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Home Brew Forums > Home Brewing Beer > DIY Projects > Other > DC transformer on computer fan, dangerous?
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Old 06-07-2010, 03:52 AM   #1
262andbrew
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Default DC transformer on computer fan, dangerous?

Should a 120 mm computer fan have fried a 500mA dc power converter?

OK, I admit it, I am an electrical hack. I can make a good splice and connect red to red, but the numbers escape me and I need a bit of guidance.

My application is for a keezer, but I think it could be applicable for the stir plate builds.

I had an old computer case fan and a switchable ac-dc converter in the junk drawer and wanted to create a bit of air flow in the keezer. The converter was rated with max 500mA, has a switch to change voltage. It worked at 12V, it worked at 9, 7.5, 6 and 4.5V. I settled on 6 and left it on full time (as debated in this thread: http://www.homebrewtalk.com/f51/elec...keezer-130423/ ). It ran for a week without a problem, but eventually my dc converter (actually transformer) gave out.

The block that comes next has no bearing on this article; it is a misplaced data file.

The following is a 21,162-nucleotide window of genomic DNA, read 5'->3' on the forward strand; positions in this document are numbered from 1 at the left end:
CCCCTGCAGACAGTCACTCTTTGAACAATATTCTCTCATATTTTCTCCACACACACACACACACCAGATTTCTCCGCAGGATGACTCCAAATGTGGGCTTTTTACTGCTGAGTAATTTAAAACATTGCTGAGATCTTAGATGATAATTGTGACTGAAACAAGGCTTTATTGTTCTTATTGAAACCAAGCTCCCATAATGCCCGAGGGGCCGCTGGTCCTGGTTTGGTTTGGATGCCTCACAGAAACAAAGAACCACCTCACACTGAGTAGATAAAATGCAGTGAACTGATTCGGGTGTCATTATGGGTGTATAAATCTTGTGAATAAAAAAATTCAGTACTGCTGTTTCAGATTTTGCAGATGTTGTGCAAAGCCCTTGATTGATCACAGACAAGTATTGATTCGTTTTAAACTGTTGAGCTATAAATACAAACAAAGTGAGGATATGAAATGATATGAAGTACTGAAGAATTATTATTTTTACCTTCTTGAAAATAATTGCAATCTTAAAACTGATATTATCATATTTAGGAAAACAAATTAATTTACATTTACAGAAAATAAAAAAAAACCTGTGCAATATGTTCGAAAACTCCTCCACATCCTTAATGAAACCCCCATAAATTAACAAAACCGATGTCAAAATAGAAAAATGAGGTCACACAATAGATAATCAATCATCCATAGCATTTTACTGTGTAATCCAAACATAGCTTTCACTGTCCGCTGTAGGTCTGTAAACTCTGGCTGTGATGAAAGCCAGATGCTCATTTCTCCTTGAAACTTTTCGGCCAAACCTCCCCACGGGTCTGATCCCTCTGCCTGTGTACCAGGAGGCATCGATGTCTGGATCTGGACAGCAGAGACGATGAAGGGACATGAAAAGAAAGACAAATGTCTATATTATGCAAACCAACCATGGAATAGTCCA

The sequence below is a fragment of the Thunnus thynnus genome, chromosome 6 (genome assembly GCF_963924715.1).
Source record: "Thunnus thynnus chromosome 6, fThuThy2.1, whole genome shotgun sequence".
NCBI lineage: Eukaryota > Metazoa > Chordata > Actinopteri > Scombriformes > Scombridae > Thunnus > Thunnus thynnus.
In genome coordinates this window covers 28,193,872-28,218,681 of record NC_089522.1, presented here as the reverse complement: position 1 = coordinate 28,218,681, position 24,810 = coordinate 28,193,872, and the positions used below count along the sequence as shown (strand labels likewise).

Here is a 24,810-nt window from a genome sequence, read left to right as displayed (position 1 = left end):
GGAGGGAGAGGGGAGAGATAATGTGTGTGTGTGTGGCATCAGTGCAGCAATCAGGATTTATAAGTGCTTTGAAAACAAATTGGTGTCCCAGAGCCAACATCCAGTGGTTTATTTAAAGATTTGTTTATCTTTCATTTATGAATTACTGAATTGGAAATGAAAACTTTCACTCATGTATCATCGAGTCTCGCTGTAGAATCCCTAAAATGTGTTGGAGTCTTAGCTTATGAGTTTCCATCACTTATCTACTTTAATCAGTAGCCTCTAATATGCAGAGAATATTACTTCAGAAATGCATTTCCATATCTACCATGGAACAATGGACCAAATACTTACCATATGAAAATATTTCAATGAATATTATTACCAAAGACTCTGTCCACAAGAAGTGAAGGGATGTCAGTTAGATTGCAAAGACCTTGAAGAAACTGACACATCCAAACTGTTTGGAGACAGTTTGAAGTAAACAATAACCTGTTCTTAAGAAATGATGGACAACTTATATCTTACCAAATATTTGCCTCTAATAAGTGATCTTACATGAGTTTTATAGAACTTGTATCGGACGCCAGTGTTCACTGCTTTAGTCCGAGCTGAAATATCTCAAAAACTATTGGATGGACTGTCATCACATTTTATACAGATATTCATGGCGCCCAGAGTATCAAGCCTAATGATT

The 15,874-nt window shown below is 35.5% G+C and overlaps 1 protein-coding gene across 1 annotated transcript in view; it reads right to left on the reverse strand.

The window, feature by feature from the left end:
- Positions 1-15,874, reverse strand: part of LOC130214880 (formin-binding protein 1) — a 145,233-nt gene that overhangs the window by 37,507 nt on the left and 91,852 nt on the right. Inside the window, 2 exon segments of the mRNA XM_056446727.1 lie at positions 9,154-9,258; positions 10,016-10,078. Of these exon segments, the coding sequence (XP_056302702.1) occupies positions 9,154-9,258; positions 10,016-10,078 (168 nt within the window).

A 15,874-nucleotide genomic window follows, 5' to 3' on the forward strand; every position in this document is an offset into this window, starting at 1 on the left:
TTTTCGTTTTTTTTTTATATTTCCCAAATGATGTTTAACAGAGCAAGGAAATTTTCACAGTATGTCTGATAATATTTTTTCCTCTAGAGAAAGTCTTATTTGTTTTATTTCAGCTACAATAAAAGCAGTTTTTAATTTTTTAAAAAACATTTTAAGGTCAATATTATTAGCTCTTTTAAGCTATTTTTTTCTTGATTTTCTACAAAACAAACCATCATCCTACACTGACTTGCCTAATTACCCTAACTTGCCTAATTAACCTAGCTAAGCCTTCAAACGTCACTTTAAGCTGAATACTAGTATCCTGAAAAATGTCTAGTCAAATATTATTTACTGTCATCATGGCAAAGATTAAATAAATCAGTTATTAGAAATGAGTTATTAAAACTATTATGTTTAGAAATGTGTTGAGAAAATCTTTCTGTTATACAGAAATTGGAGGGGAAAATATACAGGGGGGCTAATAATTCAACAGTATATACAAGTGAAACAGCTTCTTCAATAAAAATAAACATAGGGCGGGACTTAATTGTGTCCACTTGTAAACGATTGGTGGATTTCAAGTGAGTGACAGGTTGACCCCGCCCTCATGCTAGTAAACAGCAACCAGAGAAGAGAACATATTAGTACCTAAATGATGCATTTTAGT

I have no specs or numbers on the fan . So I know we are feeling around in the dark, but do you think that if I splice in a cell phone charger that is 5.2V and up to 1.0 Amp I will:
a) be happy forever
b) burn down the house
c) have it run for a week and finally burn out too

The fan could be the problem, I really don't know. Would you chance it on a decommissioned cell phone charger?


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Old 06-07-2010, 04:16 AM   #2
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You could always hit up some garage sales. Find a 12v supply on a $2.00 cordless phone or something...

500mA at 12v is only 6 watts of power.


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Old 06-07-2010, 01:10 PM   #3
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If your fan drew less than 500mA before, you aren't going to be drawing more just because your power supply CAN supply more current. Computer fans are designed to run on 12V (I believe) so applying 5V will be just fine, no matter the source.

Current is dependent on the load for this type of circuit. If you apply 5V, it doesn't matter if the supply can supply a million amps or half an amp; it will draw the same amount. Voltage = Current * Load. So, if Voltage and the Load are the same, current will also be the same.